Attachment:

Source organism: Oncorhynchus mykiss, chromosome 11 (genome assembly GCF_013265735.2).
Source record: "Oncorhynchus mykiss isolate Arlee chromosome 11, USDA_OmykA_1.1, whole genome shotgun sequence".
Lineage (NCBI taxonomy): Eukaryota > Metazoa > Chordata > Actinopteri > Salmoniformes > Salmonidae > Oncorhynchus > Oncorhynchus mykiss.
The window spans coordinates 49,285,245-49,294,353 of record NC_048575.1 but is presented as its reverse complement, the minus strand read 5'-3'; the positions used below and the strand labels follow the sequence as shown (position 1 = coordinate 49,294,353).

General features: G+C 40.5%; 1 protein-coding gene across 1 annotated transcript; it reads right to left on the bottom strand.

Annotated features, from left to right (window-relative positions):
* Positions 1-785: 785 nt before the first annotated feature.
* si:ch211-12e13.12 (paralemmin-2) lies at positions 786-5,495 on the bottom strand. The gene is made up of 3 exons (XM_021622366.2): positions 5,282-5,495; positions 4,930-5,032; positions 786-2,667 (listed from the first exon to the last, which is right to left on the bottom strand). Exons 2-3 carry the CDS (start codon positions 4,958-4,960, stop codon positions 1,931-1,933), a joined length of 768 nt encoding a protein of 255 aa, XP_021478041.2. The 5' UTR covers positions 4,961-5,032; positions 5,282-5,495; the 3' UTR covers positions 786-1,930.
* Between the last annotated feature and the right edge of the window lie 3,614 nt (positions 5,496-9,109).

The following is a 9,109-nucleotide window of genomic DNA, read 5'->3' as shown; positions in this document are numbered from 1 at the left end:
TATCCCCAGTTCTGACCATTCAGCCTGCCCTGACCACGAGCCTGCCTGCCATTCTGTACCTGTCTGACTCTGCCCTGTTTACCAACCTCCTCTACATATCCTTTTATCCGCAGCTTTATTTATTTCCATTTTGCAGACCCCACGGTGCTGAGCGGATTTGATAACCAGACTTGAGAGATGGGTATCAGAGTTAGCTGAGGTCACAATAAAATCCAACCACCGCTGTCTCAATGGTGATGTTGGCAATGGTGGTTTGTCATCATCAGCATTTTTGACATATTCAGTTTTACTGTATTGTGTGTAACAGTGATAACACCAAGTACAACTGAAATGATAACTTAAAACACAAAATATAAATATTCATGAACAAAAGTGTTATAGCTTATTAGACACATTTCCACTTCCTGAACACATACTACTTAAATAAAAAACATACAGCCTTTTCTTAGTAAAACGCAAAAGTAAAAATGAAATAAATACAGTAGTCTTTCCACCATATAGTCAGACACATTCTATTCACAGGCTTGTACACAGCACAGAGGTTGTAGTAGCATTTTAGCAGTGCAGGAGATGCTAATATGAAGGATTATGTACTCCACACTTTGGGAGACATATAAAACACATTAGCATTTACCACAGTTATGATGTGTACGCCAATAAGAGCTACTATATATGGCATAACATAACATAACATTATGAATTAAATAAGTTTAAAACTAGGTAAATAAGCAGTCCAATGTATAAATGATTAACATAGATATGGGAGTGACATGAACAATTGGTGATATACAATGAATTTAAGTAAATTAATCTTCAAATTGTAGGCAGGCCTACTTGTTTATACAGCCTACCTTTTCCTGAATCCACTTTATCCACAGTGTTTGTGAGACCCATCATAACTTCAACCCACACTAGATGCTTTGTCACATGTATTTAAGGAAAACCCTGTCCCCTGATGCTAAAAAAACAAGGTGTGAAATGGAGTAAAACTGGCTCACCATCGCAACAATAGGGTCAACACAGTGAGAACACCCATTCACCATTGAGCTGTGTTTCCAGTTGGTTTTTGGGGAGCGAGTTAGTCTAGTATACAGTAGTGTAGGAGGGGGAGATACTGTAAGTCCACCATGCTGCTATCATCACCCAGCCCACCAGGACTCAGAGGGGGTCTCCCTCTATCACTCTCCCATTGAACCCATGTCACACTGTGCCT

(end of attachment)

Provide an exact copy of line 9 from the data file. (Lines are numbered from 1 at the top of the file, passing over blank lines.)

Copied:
* Between the last annotated feature and the right edge of the window lie 3,614 nt (positions 5,496-9,109).